“I went to see the minister [of Territorial Administration] with my in-law and my aunt and we asked him where my husband’s body is. He told us not to insist too much on asking for his corpse. He first explained to us that secessionists often kill people and throw bodies into water. It is possible that this is the case of my husband. Then he said that my husband was kidnapped by a gang who later sold it to another group, and then he was taken somewhere in Nigeria (where he was killed).

“The Government has promised to support the family by providing housing, providing support to the children to seek for a job.”

However, Julienne Namata does not know why she has been kept in the dark all this while only to learn of her husband’s fate in the media.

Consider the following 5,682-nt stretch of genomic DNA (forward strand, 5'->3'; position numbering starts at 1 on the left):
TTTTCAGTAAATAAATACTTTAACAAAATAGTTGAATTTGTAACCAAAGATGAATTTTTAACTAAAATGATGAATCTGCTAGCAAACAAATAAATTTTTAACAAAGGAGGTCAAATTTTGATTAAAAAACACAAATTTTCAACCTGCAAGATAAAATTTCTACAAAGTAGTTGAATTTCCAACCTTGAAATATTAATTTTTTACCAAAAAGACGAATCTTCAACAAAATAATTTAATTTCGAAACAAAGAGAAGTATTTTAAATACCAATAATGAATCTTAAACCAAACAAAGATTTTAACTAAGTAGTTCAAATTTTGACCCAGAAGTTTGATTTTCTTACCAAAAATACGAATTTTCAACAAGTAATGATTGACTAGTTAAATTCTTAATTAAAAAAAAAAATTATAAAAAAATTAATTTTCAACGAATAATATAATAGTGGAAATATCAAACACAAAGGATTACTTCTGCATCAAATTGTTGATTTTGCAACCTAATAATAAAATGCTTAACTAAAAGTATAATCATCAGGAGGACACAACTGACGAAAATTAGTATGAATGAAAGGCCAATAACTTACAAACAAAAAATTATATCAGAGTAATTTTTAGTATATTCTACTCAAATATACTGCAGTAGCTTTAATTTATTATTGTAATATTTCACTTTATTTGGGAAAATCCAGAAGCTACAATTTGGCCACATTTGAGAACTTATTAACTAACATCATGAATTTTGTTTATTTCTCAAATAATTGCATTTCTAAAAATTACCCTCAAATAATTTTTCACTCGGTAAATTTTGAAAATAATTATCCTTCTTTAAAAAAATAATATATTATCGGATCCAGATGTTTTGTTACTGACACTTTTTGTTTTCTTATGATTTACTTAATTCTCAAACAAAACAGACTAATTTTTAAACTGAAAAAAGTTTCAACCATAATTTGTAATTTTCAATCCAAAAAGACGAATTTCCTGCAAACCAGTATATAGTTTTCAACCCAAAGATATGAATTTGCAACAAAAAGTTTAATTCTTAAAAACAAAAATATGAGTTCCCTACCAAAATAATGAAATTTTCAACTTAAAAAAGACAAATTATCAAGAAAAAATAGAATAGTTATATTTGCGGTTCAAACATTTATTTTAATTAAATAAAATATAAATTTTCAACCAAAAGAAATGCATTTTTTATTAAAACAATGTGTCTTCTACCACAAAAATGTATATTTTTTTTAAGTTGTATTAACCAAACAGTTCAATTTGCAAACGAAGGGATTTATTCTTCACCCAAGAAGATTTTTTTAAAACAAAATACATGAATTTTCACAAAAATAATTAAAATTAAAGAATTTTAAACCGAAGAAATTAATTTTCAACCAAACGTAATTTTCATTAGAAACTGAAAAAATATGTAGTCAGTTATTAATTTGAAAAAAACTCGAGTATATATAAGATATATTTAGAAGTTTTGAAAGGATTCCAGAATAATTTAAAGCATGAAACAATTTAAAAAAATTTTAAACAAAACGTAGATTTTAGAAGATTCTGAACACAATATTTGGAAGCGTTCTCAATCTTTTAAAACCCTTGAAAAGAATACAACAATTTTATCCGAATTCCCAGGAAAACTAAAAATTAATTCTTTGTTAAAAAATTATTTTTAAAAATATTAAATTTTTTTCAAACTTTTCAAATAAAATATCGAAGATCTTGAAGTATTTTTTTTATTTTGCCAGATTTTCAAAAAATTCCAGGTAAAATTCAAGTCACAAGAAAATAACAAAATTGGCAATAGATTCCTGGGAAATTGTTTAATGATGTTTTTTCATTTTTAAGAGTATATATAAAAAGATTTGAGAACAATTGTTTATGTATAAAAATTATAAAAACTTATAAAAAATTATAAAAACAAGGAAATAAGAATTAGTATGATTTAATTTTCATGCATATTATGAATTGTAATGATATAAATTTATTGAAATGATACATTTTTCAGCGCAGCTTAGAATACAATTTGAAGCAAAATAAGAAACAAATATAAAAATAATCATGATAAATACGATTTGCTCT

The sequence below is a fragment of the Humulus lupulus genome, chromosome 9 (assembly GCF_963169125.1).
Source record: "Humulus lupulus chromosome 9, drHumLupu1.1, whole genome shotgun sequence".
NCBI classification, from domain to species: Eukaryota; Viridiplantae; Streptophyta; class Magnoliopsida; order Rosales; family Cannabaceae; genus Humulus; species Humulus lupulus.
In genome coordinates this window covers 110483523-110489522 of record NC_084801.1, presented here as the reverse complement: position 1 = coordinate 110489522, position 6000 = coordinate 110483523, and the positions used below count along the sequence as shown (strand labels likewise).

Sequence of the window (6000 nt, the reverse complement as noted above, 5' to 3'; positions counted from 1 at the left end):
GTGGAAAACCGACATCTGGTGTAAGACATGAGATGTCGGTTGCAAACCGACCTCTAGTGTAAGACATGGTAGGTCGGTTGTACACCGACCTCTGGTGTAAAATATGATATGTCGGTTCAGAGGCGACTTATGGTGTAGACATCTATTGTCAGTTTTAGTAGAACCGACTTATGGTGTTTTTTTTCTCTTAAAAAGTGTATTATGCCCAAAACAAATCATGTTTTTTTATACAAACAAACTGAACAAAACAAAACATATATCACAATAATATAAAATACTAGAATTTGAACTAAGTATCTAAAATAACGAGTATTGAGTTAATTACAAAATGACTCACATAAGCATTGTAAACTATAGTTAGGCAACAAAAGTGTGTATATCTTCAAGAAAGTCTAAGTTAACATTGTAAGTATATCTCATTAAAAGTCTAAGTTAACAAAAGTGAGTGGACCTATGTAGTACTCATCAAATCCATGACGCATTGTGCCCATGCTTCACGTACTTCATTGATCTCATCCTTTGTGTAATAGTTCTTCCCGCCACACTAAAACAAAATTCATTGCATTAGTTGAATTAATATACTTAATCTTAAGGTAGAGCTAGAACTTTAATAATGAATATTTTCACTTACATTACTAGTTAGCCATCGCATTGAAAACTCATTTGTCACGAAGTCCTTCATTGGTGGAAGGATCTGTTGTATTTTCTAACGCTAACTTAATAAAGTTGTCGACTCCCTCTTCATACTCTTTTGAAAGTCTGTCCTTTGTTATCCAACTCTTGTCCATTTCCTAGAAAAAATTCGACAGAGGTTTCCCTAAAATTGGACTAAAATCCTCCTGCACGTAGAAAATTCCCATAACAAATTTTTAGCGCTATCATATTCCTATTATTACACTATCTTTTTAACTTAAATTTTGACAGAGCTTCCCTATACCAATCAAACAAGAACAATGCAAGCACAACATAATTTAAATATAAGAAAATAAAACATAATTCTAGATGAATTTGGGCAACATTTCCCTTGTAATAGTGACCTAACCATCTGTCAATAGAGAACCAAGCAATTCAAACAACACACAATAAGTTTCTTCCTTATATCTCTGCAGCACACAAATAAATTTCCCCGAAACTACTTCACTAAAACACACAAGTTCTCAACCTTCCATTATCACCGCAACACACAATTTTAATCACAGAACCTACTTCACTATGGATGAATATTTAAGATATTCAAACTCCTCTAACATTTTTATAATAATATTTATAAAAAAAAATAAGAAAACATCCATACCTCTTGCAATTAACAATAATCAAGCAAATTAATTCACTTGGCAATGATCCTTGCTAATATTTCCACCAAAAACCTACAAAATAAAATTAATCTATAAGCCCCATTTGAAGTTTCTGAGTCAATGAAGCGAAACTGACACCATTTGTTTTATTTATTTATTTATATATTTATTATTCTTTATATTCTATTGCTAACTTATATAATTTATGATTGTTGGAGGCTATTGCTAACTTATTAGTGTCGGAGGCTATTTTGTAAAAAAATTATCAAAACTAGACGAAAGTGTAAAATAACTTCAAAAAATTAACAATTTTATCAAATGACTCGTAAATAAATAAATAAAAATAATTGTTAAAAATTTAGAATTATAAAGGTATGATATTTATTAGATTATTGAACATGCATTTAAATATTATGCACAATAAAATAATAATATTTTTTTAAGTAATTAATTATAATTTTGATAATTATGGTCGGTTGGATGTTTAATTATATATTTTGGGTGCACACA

The Government was aware of the situation and had been careful not to give out any information until the “appropriate time,” a source at the Ministry of Territorial Administration told The Rambler. The only information that Namata Diteng’s family had received from the Government was that it was still actively searching for the D.O.

His kidnap signaled another phase of the crisis rocking the North West and South West Regions of Cameroon.
The kidnap of Namata Diteng marked a turning point in the crisis. He was the first public official to be kidnapped in broad daylight and since then, several such acts have followed.

After months of search and doubts, the government of Cameroon finally revealed in a document that the kidnapped official has been brutally assassinated.